>>>         a topic to our meeting about authz services next week.
>>         I don't have everything I need as you overload concepts
>>         (permission and policy) and it doesn't make sense yet the
>>         magic that must be done to store these definitions.
>>     I don't think I've overloaded concepts. The concept of a policy
>>     is much more broader than with a permission. A policy can be seen
>>     as a condition that must be satisfied in order to grant/deny
>>     access to something (resource or scope). You can reuse policies
>>     across different permissions (you probably want that instead of
>>     replicating the same condition on similar policies), policies can
>>     be combined to form more complex and fine-grained conditions (see
>>     aggregated policies), etc.
>     I'm sorry.  I sounded too critical and I didn't mean to be or
>     sound like I was attacking you.  I really like what you are doing
>     and am excited about it...but...You do overload concepts because
>     the admin console has the concept of a Permission and there's no
>     Permission object in the REST API, the model api, or the data
>     model.  Permission looked like a join table between Resource and
>     Policy or Resource, Scope, and Policy. From your docs and admin
>     console it looks like you have 4 concepts:
>     * The thing (Resource)
>     * The action (scope)
>     * The condition (policy)
>     * The permission (join of resource, scope, and policy).
>>     On the other hand, permissions are what you actually use to say:
>>     "OK, here is the thing I want to protect with these policies".
>>     Initially, we didn't have the "permission" concept at all and
>>     that was blocking us to be more flexible and support more
>>     functionalities.
>     Yeah, Keycloak didn't have the concept of "Resource", "Scope", or
>     "Policy".   Role was really just a way to catagorize users.  Is
>     that what you mean?
> Don't worry, I know what you mean. You usually have a point when you 
> criticize something ......
> From the bottom up. I did not mean role and KC role mapping. By 
> "initially", I meant when I started AuthZ Services ....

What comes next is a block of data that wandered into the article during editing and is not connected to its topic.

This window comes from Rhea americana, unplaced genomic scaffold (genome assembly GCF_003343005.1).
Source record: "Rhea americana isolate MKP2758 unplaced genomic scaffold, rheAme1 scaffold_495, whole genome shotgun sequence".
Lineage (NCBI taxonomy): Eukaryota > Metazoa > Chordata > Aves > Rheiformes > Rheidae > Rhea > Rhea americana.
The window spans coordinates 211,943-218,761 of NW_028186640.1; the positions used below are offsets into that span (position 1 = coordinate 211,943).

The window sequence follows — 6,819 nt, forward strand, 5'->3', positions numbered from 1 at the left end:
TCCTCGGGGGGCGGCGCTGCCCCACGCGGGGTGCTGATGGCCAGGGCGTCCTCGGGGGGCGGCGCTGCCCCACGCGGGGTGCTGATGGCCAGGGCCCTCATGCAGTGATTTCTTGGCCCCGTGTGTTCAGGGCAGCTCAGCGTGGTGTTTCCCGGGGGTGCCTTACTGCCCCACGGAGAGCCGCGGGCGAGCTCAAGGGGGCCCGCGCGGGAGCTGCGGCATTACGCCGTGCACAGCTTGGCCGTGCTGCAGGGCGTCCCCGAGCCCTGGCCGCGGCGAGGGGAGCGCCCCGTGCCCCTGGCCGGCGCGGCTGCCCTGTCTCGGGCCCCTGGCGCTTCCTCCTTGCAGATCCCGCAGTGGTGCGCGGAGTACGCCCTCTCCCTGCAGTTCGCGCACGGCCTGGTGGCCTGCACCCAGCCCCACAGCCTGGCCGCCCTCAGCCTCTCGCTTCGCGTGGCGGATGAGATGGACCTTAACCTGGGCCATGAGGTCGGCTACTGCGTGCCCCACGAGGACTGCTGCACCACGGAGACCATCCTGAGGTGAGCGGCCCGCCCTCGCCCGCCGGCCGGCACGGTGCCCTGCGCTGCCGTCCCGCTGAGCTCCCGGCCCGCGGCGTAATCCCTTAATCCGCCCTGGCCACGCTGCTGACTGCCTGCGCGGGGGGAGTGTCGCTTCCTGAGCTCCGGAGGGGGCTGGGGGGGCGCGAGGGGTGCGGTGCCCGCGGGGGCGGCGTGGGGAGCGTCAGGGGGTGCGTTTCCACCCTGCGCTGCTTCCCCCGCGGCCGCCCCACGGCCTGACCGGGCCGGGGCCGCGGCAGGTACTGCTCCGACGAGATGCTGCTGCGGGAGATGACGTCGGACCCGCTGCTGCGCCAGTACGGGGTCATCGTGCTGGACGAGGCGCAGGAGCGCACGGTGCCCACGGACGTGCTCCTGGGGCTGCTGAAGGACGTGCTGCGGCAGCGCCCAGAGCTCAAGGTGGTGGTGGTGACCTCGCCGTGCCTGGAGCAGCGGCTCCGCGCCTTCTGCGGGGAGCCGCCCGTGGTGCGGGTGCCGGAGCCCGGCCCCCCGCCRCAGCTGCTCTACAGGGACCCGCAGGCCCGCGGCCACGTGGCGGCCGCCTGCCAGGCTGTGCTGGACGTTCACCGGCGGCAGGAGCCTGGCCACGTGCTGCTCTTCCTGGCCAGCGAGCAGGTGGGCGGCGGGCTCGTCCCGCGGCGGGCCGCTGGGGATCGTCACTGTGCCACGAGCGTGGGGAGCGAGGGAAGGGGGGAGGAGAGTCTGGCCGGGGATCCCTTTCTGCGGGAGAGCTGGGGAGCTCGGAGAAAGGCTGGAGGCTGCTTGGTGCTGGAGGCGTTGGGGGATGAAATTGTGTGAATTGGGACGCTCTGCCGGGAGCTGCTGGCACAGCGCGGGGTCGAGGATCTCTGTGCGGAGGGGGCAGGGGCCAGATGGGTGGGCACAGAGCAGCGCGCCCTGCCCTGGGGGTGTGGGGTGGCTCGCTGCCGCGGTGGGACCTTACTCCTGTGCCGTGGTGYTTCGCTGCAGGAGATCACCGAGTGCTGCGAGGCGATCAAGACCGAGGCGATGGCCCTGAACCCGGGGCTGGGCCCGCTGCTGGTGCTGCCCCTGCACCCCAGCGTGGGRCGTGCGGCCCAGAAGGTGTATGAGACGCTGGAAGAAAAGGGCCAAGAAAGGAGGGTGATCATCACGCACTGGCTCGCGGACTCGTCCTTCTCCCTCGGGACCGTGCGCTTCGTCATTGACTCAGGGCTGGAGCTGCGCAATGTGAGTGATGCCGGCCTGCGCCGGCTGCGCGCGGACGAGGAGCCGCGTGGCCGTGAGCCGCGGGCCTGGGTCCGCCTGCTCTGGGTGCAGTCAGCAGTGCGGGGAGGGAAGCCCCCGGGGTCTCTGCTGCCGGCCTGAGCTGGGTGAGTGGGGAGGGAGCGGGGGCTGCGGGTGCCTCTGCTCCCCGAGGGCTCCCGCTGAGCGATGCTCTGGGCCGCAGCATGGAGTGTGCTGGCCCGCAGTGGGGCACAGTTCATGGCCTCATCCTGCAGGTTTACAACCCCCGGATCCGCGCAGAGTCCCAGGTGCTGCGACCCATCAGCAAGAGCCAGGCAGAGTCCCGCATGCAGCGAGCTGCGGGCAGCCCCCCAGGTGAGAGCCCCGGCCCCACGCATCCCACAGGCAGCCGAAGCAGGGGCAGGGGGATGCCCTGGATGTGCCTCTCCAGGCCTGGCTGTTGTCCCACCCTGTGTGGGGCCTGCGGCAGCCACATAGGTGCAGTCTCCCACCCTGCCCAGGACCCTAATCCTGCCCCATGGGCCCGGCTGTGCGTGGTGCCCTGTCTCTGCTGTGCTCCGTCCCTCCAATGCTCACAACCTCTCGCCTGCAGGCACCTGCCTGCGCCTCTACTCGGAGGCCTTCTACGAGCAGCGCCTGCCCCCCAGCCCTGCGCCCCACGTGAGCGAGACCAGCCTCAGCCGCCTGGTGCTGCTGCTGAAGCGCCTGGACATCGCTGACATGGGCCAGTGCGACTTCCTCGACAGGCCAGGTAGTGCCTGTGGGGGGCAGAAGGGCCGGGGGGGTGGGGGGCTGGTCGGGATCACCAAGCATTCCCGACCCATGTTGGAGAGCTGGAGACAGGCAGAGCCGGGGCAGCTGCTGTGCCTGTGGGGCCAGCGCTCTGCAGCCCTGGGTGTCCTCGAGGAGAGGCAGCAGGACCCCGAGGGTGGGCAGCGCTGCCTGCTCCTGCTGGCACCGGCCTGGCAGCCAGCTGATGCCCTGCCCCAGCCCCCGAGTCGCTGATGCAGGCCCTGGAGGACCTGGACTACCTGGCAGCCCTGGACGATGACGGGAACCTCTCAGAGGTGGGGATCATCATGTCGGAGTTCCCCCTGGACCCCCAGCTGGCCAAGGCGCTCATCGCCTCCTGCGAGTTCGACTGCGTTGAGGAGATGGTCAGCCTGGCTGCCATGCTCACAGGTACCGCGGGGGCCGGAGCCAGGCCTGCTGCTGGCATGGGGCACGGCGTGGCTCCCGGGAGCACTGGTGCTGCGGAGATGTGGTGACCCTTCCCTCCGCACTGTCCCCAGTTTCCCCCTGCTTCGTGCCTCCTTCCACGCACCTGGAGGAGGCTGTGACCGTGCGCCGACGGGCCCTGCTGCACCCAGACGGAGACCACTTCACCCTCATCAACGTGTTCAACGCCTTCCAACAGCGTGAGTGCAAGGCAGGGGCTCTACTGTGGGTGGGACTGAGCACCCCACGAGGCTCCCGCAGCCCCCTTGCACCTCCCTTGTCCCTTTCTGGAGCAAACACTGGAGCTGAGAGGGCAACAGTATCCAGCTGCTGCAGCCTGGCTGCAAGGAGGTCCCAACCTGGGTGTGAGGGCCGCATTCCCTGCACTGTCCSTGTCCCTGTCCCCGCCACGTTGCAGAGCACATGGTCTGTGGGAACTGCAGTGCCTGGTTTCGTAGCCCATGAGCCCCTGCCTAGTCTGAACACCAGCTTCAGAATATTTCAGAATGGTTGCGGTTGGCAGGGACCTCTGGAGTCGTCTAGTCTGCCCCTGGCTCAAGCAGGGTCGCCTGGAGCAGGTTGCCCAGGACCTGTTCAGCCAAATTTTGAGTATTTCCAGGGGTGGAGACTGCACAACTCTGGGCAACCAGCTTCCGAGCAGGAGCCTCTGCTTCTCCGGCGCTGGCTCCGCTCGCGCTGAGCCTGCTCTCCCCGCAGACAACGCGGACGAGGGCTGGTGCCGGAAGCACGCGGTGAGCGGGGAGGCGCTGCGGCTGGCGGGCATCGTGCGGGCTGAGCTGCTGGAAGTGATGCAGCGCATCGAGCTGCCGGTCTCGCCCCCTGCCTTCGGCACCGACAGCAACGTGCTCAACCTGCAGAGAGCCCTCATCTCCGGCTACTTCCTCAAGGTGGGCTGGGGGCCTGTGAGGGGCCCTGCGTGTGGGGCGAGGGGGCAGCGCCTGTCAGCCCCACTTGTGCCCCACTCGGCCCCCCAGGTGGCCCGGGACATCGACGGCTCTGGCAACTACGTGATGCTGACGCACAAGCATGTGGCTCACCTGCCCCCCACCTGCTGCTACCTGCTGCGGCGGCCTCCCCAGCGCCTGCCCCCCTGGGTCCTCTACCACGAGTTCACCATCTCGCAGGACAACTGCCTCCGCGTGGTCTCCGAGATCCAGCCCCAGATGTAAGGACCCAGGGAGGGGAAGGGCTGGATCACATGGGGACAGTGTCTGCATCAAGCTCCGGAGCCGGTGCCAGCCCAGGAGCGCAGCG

> Regarding your point, that is exactly what we want to fix/provide with 
> that JIRA for "Remote Policy Management". Not only provide a REST API 
> on top of what we have, but make easier to manage policies for a 
> resource server. We definitely going to have a Permission object in 
> the REST API. Regarding the model and data model, we can discuss that 
> in a separated thread. This is an implementation detail that we can 
> easily solve.
>>     What magic you are talking about ?
>>>         Regarding scope-based permissions and the use cases you
>>>         pointed out, I think we may have to change how we are
>>>         handling typed resources. Today, we know a resource is a
>>>         general/typed resource because the owner of the resource is
>>>         the resource server itself, and resource instances are
>>>         usually owned by an user, someone different than the
>>>         resource server. Need to take a look on this one and see how
>>>         it impact the use cases you pointed out ...
>>         I have no idea what you're talking about here.  Am I missing
>>         something fundamental here?  From the docs, examples, and the
>>         admin console UI, I thought Authz was about defining rules
>>         (policies) to determine if somebody is allowed to perform a
>>         specific action (scope) on a certain thing (resource).
>>     There are a few things more than just "are you allowed to do
>>     this" :) You may get to a decision in different/configured ways.
>>     Glad that you are now looking into this.
>     What is the more?  I understand you can get to a decision in
>     different ways.  That's what is really cool about your stuff...but